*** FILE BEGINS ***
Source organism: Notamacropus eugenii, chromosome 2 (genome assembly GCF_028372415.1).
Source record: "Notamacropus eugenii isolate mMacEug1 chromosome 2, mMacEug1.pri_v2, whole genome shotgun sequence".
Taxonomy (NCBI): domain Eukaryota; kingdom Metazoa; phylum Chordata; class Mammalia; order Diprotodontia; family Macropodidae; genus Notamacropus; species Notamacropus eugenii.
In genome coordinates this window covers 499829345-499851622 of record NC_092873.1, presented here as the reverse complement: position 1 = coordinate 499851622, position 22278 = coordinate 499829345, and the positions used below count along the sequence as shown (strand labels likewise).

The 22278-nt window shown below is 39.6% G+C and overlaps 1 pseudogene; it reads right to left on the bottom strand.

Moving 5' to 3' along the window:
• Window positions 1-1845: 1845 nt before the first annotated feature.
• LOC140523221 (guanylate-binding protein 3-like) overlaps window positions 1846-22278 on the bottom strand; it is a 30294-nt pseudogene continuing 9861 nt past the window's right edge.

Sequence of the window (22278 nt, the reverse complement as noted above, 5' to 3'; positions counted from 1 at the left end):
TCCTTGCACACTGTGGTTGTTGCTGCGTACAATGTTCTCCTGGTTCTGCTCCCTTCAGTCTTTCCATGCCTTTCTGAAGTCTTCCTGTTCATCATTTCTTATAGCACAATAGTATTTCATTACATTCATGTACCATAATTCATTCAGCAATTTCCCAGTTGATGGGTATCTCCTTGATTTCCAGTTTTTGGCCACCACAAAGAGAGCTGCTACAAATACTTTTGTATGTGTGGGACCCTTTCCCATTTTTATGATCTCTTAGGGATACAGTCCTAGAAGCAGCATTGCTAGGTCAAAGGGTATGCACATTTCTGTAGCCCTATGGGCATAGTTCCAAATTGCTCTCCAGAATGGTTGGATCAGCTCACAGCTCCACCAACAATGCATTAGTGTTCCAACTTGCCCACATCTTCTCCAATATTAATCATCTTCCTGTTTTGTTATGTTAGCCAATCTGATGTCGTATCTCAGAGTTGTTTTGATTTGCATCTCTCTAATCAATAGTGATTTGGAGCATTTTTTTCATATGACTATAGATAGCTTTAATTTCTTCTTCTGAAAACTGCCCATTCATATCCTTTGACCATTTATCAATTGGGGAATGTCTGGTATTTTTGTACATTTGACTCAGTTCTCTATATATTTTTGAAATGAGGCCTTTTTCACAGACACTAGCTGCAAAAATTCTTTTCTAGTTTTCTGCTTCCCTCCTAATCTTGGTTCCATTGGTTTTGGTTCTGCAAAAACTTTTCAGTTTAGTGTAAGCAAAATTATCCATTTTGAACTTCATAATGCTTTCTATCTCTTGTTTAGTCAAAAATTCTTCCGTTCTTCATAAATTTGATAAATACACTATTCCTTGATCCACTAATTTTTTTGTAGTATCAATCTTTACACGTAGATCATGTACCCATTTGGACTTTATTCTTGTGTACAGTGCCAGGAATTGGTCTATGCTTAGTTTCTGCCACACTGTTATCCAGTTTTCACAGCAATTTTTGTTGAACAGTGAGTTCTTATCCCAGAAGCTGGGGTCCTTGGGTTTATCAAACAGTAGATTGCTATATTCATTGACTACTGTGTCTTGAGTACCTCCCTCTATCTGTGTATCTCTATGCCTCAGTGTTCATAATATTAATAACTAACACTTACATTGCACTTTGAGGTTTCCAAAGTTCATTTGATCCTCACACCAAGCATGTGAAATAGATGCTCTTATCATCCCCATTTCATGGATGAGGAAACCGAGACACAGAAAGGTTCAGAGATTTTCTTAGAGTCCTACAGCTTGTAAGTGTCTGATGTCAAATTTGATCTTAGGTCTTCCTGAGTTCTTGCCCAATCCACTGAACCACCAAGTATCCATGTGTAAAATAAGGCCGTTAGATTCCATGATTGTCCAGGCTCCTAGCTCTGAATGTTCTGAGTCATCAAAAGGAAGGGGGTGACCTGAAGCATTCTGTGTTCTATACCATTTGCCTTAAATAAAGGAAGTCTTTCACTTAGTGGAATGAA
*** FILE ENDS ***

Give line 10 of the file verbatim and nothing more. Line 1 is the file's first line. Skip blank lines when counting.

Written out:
TCCTTGCACACTGTGGTTGTTGCTGCGTACAATGTTCTCCTGGTTCTGCTCCCTTCAGTCTTTCCATGCCTTTCTGAAGTCTTCCTGTTCATCATTTCTTATAGCACAATAGTATTTCATTACATTCATGTACCATAATTCATTCAGCAATTTCCCAGTTGATGGGTATCTCCTTGATTTCCAGTTTTTGGCCACCACAAAGAGAGCTGCTACAAATACTTTTGTATGTGTGGGACCCTTTCCCATTTTTATGATCTCTTAGGGATACAGTCCTAGAAGCAGCATTGCTAGGTCAAAGGGTATGCACATTTCTGTAGCCCTATGGGCATAGTTCCAAATTGCTCTCCAGAATGGTTGGATCAGCTCACAGCTCCACCAACAATGCATTAGTGTTCCAACTTGCCCACATCTTCTCCAATATTAATCATCTTCCTGTTTTGTTATGTTAGCCAATCTGATGTCGTATCTCAGAGTTGTTTTGATTTGCATCTCTCTAATCAATAGTGATTTGGAGCATTTTTTTCATATGACTATAGATAGCTTTAATTTCTTCTTCTGAAAACTGCCCATTCATATCCTTTGACCATTTATCAATTGGGGAATGTCTGGTATTTTTGTACATTTGACTCAGTTCTCTATATATTTTTGAAATGAGGCCTTTTTCACAGACACTAGCTGCAAAAATTCTTTTCTAGTTTTCTGCTTCCCTCCTAATCTTGGTTCCATTGGTTTTGGTTCTGCAAAAACTTTTCAGTTTAGTGTAAGCAAAATTATCCATTTTGAACTTCATAATGCTTTCTATCTCTTGTTTAGTCAAAAATTCTTCCGTTCTTCATAAATTTGATAAATACACTATTCCTTGATCCACTAATTTTTTTGTAGTATCAATCTTTACACGTAGATCATGTACCCATTTGGACTTTATTCTTGTGTACAGTGCCAGGAATTGGTCTATGCTTAGTTTCTGCCACACTGTTATCCAGTTTTCACAGCAATTTTTGTTGAACAGTGAGTTCTTATCCCAGAAGCTGGGGTCCTTGGGTTTATCAAACAGTAGATTGCTATATTCATTGACTACTGTGTCTTGAGTACCTCCCTCTATCTGTGTATCTCTATGCCTCAGTGTTCATAATATTAATAACTAACACTTACATTGCACTTTGAGGTTTCCAAAGTTCATTTGATCCTCACACCAAGCATGTGAAATAGATGCTCTTATCATCCCCATTTCATGGATGAGGAAACCGAGACACAGAAAGGTTCAGAGATTTTCTTAGAGTCCTACAGCTTGTAAGTGTCTGATGTCAAATTTGATCTTAGGTCTTCCTGAGTTCTTGCCCAATCCACTGAACCACCAAGTATCCATGTGTAAAATAAGGCCGTTAGATTCCATGATTGTCCAGGCTCCTAGCTCTGAATGTTCTGAGTCATCAAAAGGAAGGGGGTGACCTGAAGCATTCTGTGTTCTATACCATTTGCCTTAAATAAAGGAAGTCTTTCACTTAGTGGAATGAA